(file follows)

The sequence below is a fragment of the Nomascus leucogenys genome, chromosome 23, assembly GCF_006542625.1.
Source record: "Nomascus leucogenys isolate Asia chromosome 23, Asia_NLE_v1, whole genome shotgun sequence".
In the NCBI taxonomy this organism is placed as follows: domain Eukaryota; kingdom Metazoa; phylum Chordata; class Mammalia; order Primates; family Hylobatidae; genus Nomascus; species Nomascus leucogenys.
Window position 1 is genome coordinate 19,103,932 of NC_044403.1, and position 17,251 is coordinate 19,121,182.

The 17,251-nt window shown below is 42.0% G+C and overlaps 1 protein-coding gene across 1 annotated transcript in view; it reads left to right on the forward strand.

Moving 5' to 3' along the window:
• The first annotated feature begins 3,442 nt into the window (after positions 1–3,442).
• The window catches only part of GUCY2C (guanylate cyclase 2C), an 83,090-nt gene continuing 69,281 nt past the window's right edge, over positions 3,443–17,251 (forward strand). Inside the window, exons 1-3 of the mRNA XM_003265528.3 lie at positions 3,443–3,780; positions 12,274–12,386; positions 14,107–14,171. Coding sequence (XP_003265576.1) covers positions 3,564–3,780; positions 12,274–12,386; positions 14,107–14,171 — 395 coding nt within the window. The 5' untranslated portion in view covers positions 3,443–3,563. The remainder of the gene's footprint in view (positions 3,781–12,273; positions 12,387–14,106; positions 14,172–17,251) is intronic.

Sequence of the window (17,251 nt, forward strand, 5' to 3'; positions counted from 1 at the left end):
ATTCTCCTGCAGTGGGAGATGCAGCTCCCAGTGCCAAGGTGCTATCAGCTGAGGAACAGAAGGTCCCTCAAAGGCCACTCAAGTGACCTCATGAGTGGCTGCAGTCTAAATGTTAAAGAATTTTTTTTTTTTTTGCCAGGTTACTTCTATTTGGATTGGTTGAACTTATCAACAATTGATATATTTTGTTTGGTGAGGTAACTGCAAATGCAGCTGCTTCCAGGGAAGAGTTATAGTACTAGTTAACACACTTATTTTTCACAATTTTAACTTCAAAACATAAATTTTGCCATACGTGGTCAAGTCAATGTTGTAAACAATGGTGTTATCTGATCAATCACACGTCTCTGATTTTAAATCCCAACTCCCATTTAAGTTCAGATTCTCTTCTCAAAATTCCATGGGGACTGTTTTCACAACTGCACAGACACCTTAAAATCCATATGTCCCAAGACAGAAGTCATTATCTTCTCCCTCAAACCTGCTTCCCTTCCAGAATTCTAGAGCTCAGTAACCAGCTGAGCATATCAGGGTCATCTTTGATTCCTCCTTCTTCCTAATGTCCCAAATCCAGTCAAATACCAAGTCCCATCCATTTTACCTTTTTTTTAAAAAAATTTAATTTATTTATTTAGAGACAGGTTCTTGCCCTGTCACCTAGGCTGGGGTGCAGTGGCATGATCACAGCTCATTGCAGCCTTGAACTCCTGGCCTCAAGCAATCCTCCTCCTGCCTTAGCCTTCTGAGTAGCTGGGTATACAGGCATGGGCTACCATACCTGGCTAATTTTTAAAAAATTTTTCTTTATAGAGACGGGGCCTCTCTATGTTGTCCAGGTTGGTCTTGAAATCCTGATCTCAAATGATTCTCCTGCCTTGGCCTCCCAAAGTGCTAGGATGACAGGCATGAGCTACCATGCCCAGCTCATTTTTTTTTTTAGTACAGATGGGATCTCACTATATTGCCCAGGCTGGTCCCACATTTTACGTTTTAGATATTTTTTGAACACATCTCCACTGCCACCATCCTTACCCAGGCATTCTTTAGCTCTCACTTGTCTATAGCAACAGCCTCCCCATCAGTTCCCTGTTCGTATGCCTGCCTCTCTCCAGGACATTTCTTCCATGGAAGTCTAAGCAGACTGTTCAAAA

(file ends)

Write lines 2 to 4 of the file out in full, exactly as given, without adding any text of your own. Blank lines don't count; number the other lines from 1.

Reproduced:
Source record: "Nomascus leucogenys isolate Asia chromosome 23, Asia_NLE_v1, whole genome shotgun sequence".
In the NCBI taxonomy this organism is placed as follows: domain Eukaryota; kingdom Metazoa; phylum Chordata; class Mammalia; order Primates; family Hylobatidae; genus Nomascus; species Nomascus leucogenys.
Window position 1 is genome coordinate 19,103,932 of NC_044403.1, and position 17,251 is coordinate 19,121,182.